We also enjoyed an amazing display by the Red Arrows on Sunday afternoon. 

And we do get another chance to fly over Bristol, which will be wonderful even without the company of other balloons!  

Here we are in the Virgin balloon, a couple of weeks ago over Oxfordshire

Wednesday, 10 August 2011

True grit - Ronny's story

Mesothelioma is an awful disease - incurable, unpredictable, aggressive.  However, looking back through the blog brings home to me how fortunate Steve is that his condition has been stable since he was diagnosed almost 26 months ago, and how lucky he is to be able to enjoy life without physical pain, in spite of his compromised lung. The emotional turmoil of living with a terminal illness is something we have just had to learn to face up to, and manage. 

As the side effects of chemo wore off in 2010, our day-to-day lives got better and better. We have crammed so much into the the last few months since I finished work, that the blog now reads a bit like a cross between a travelogue and Red Letter Day brochure.  We have our ups and downs, closely following the cycle of three monthly hospital assessments, and we can never put out of our minds just how vulnerable Steve is, knowing that Leo the mesothelioma could decide to rouse himself at any time.  But that has not stopped us enjoying life.

However, if you dip into the blog from time time you will know that other meso warriors have not been so fortunate in terms of survival, disease progression and the treatment regimes they undergone to improve their chances of survival. It never ceases to amaze me how brave, dignified, resourceful, supportive and determined they all are, taking the chemo and fighting back with every ounce of their strength.

Today's blog is dedicated to Veronica White - or Ronny, as she is known to her family and friends.  Following the diagnosis of mesothelioma in April 2008, she has had surgery, mainline chemotherapy and made numerous trips to Germany for chemoembolization under Prof Vogl. If you want to know the whole story, check out her blog (link on the right under We are not alone)

Two weeks ago, Ronny posted on the blog the news that no one wanted to hear:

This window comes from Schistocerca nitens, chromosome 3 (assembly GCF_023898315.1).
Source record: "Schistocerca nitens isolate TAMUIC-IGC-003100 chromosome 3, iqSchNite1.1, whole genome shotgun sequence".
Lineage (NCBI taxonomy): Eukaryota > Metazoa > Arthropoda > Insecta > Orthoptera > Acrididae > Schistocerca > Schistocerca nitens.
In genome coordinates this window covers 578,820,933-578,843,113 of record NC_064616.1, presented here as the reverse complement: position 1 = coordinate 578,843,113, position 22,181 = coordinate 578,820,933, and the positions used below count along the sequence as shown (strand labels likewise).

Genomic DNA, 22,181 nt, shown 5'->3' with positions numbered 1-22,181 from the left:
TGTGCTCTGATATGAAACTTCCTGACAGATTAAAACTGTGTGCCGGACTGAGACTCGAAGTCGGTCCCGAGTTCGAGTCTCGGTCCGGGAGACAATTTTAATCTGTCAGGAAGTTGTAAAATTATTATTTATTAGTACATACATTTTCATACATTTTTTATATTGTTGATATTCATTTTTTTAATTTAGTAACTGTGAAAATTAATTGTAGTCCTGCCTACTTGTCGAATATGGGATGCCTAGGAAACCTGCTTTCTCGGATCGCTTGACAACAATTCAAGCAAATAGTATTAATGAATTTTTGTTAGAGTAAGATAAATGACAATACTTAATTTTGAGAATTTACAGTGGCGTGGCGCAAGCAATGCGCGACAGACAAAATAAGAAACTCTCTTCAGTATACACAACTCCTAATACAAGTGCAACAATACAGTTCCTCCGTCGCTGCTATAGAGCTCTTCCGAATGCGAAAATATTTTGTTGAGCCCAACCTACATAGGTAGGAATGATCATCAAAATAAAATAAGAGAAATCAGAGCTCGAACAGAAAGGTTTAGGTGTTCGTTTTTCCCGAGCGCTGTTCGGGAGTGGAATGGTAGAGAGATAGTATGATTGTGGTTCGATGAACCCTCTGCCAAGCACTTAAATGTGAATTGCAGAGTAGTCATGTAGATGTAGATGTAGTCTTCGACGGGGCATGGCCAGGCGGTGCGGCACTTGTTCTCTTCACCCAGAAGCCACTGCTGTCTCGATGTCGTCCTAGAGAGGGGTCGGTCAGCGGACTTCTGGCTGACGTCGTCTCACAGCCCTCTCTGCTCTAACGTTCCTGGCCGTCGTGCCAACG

"Well, the time has come. My Oncologist says that I am in a dangerous phase, a euphemism for ‘final stage’. He says I have just 4 – 8 months to live and that he doesn’t recommend me going onto chemo as he thinks I am so weak that the side effects will outweigh the benefits, if any..... He has given me steroids to make me stronger and will see me in a week and will talk about chemo then. This has been a big shock to us as my last appointment said I was pretty stable, now he says it is growing aggressively and has penetrated my abdomen too....

I am sorry for the bad news, but although we knew it was just a matter of time, it still comes as a shock"

A few days later, her fighting spirit had come back with a vengeance - or as she so eloquently put it "Well, sod it, I am not giving up!"  And back she went to Germany for more treatment, which the Prof says will help make her more comfortable.  In her most recent post, Ronny says:

"I realise this is now the end game, but whilst there is fight in me I won’t give up. My family are all behind me in this too....Thank you all so much for your kind support; it makes me feel I have an army on my side! In all of this I have made some very good and kind friends" 

Ronny, if you read this I just want to say what an inspiration you are.  Real, true grit!  We all send our love, hugs and support to help you fight on. Have many, many more happy days with your family and friends.  

Thursday, 4 August 2011

wet, wild and on top of the world!